Stale negative cached content (NXDOMAIN or NXRRSET) is handled slightly differently because clients prefer positive answers. If there is a stale NXDOMAIN or NXRRSET in cache, BIND returns it only if the resolver query times out (stale negative data will not be returned on stale-answer-client-timeout). Although stale-answer-client-timeout is not used to provide an earlier response to clients from negative stale cache RRsets, once a refresh attempt of these RRs has eventually timed-out, the stale-refresh-time will be started so that subsequent client queries will receive the stale response immediately.


Fetch-limits include the fetches-per-server and fetches-per-zone quota mechanisms.

The action taken when a query exceeds any of the fetch-limits is not to process the query (that is, not to initiate any new 'fetch' to obtain an answer to send to the client).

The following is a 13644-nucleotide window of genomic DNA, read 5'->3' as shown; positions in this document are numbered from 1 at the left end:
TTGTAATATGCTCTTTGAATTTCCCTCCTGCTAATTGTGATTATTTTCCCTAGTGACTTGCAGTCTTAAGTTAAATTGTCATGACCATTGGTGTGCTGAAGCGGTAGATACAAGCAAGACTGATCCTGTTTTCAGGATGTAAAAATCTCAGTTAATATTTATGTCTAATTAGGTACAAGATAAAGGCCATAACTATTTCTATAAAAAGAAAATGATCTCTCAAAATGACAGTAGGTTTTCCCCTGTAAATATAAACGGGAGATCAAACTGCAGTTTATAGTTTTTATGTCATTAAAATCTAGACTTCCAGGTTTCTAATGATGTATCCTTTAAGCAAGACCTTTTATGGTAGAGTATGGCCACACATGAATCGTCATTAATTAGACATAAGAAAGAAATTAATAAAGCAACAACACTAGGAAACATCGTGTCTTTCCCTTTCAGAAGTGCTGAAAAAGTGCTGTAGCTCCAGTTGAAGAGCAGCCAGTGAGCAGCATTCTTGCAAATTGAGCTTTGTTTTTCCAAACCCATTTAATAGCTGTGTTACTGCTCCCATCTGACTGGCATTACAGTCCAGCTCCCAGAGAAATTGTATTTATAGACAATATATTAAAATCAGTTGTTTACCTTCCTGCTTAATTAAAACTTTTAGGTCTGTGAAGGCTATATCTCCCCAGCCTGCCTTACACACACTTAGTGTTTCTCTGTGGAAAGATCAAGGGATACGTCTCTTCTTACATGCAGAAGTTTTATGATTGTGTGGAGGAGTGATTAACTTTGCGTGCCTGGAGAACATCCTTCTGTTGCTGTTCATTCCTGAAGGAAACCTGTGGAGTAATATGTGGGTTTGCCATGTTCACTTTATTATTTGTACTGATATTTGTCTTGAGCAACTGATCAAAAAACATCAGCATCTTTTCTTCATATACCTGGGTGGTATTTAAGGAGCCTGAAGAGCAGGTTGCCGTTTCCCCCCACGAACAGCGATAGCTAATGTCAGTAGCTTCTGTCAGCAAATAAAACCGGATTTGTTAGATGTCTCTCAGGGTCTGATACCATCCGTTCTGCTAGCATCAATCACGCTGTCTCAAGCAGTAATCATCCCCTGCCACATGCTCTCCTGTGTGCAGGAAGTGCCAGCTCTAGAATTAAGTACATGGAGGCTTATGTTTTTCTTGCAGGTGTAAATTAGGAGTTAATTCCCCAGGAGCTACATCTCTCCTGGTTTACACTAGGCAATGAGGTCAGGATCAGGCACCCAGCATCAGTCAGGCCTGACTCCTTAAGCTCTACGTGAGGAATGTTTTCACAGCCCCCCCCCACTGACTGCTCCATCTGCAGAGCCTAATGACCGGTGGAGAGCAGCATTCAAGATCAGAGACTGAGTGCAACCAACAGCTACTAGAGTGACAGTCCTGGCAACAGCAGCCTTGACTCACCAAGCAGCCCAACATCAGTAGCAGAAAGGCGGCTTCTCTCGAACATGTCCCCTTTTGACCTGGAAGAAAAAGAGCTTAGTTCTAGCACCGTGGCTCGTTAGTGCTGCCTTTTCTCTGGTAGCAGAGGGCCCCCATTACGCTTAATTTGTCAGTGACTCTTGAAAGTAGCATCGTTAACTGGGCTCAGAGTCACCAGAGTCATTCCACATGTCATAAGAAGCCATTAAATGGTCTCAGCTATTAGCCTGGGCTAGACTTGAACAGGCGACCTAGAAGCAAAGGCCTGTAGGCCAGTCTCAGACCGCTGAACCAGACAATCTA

The response to the client when such a query is dropped varies depending on the fetch-limit triggered, as follows:
- fetches-per-server: the default action is to return a SERVFAIL to the client.
- fetches-per-zone: no responses are sent to the client; the client observes this as a timeout.

It is possible to change the client response behavior for both fetches-per-zone and fetches-per-server options in named.conf.


Prefetching takes place in the late stage of processing a client query, in the response-building phase; more specifically, it occurs during execution of the following functions:

  • query_respond_any - Build the response for a query for type ANY.
  • query_addanswer - Fill the ANSWER section of a positive response.
  • query_cname - Handle CNAME responses.
  • query_dname - Handle DNAME responses.

Prefetching code performs some quota verification, in the following order:

  1. Check if the recursive-clients quota is below the soft clients value. If yes, prefetch attaches to the recursive-clients quota.